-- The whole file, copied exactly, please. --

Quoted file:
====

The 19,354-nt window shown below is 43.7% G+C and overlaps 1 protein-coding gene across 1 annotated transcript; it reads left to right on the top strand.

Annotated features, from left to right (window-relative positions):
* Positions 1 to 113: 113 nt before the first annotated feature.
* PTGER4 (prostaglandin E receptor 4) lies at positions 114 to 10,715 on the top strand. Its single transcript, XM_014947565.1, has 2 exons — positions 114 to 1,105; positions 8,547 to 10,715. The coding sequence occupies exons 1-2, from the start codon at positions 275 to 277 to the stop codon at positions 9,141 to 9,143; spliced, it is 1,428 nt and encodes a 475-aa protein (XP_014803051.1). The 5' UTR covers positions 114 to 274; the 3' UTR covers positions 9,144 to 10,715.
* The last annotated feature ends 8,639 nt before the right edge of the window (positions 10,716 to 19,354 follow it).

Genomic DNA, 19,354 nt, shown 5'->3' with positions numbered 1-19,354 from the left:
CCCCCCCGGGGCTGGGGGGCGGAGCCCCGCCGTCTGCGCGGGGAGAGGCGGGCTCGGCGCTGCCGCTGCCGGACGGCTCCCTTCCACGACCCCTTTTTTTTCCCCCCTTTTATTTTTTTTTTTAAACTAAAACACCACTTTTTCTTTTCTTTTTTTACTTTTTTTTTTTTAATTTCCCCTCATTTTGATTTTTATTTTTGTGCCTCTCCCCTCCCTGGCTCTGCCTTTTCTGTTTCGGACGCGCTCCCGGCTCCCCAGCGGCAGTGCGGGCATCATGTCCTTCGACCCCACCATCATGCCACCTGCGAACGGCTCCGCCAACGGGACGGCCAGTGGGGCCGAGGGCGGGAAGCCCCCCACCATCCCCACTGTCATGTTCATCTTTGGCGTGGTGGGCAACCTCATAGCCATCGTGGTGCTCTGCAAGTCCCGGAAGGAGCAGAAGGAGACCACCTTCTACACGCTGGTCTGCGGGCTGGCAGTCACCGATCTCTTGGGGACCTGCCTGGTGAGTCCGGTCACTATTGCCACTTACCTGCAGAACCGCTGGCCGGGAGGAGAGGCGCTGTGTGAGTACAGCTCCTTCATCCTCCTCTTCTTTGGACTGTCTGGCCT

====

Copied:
The 19,354-nt window shown below is 43.7% G+C and overlaps 1 protein-coding gene across 1 annotated transcript; it reads left to right on the top strand.

Annotated features, from left to right (window-relative positions):
* Positions 1 to 113: 113 nt before the first annotated feature.
* PTGER4 (prostaglandin E receptor 4) lies at positions 114 to 10,715 on the top strand. Its single transcript, XM_014947565.1, has 2 exons — positions 114 to 1,105; positions 8,547 to 10,715. The coding sequence occupies exons 1-2, from the start codon at positions 275 to 277 to the stop codon at positions 9,141 to 9,143; spliced, it is 1,428 nt and encodes a 475-aa protein (XP_014803051.1). The 5' UTR covers positions 114 to 274; the 3' UTR covers positions 9,144 to 10,715.
* The last annotated feature ends 8,639 nt before the right edge of the window (positions 10,716 to 19,354 follow it).

Genomic DNA, 19,354 nt, shown 5'->3' with positions numbered 1-19,354 from the left:
CCCCCCCGGGGCTGGGGGGCGGAGCCCCGCCGTCTGCGCGGGGAGAGGCGGGCTCGGCGCTGCCGCTGCCGGACGGCTCCCTTCCACGACCCCTTTTTTTTCCCCCCTTTTATTTTTTTTTTTAAACTAAAACACCACTTTTTCTTTTCTTTTTTTACTTTTTTTTTTTTAATTTCCCCTCATTTTGATTTTTATTTTTGTGCCTCTCCCCTCCCTGGCTCTGCCTTTTCTGTTTCGGACGCGCTCCCGGCTCCCCAGCGGCAGTGCGGGCATCATGTCCTTCGACCCCACCATCATGCCACCTGCGAACGGCTCCGCCAACGGGACGGCCAGTGGGGCCGAGGGCGGGAAGCCCCCCACCATCCCCACTGTCATGTTCATCTTTGGCGTGGTGGGCAACCTCATAGCCATCGTGGTGCTCTGCAAGTCCCGGAAGGAGCAGAAGGAGACCACCTTCTACACGCTGGTCTGCGGGCTGGCAGTCACCGATCTCTTGGGGACCTGCCTGGTGAGTCCGGTCACTATTGCCACTTACCTGCAGAACCGCTGGCCGGGAGGAGAGGCGCTGTGTGAGTACAGCTCCTTCATCCTCCTCTTCTTTGGACTGTCTGGCCT